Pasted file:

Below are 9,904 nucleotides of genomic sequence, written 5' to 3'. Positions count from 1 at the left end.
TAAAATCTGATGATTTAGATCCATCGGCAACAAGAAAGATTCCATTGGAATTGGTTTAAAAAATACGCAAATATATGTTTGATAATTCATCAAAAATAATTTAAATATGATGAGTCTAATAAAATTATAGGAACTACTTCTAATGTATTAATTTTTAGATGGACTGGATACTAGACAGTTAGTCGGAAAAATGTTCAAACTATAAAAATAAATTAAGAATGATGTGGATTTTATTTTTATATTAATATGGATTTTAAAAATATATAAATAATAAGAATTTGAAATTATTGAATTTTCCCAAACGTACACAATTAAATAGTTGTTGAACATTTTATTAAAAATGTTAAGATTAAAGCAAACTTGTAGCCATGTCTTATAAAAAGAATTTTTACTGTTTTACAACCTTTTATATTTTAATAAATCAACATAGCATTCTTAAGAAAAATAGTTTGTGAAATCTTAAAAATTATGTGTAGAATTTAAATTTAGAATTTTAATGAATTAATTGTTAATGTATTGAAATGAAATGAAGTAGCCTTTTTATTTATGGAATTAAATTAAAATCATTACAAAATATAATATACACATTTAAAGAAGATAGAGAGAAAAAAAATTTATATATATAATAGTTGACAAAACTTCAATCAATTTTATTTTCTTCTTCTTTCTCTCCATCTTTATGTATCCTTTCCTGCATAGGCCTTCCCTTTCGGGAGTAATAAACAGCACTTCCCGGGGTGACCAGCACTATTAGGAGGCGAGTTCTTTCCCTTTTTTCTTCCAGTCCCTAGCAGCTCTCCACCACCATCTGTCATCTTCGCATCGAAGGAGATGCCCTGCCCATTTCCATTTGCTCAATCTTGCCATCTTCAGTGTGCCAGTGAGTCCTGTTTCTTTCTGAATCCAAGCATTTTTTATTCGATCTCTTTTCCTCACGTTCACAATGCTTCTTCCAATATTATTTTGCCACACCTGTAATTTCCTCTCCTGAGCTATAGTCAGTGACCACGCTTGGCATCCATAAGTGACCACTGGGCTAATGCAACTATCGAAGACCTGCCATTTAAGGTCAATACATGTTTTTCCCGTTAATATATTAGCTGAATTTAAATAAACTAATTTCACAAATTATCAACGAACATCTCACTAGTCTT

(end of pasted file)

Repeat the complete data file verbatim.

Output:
Below are 9,904 nucleotides of genomic sequence, written 5' to 3'. Positions count from 1 at the left end.
TAAAATCTGATGATTTAGATCCATCGGCAACAAGAAAGATTCCATTGGAATTGGTTTAAAAAATACGCAAATATATGTTTGATAATTCATCAAAAATAATTTAAATATGATGAGTCTAATAAAATTATAGGAACTACTTCTAATGTATTAATTTTTAGATGGACTGGATACTAGACAGTTAGTCGGAAAAATGTTCAAACTATAAAAATAAATTAAGAATGATGTGGATTTTATTTTTATATTAATATGGATTTTAAAAATATATAAATAATAAGAATTTGAAATTATTGAATTTTCCCAAACGTACACAATTAAATAGTTGTTGAACATTTTATTAAAAATGTTAAGATTAAAGCAAACTTGTAGCCATGTCTTATAAAAAGAATTTTTACTGTTTTACAACCTTTTATATTTTAATAAATCAACATAGCATTCTTAAGAAAAATAGTTTGTGAAATCTTAAAAATTATGTGTAGAATTTAAATTTAGAATTTTAATGAATTAATTGTTAATGTATTGAAATGAAATGAAGTAGCCTTTTTATTTATGGAATTAAATTAAAATCATTACAAAATATAATATACACATTTAAAGAAGATAGAGAGAAAAAAAATTTATATATATAATAGTTGACAAAACTTCAATCAATTTTATTTTCTTCTTCTTTCTCTCCATCTTTATGTATCCTTTCCTGCATAGGCCTTCCCTTTCGGGAGTAATAAACAGCACTTCCCGGGGTGACCAGCACTATTAGGAGGCGAGTTCTTTCCCTTTTTTCTTCCAGTCCCTAGCAGCTCTCCACCACCATCTGTCATCTTCGCATCGAAGGAGATGCCCTGCCCATTTCCATTTGCTCAATCTTGCCATCTTCAGTGTGCCAGTGAGTCCTGTTTCTTTCTGAATCCAAGCATTTTTTATTCGATCTCTTTTCCTCACGTTCACAATGCTTCTTCCAATATTATTTTGCCACACCTGTAATTTCCTCTCCTGAGCTATAGTCAGTGACCACGCTTGGCATCCATAAGTGACCACTGGGCTAATGCAACTATCGAAGACCTGCCATTTAAGGTCAATACATGTTTTTCCCGTTAATATATTAGCTGAATTTAAATAAACTAATTTCACAAATTATCAACGAACATCTCACTAGTCTT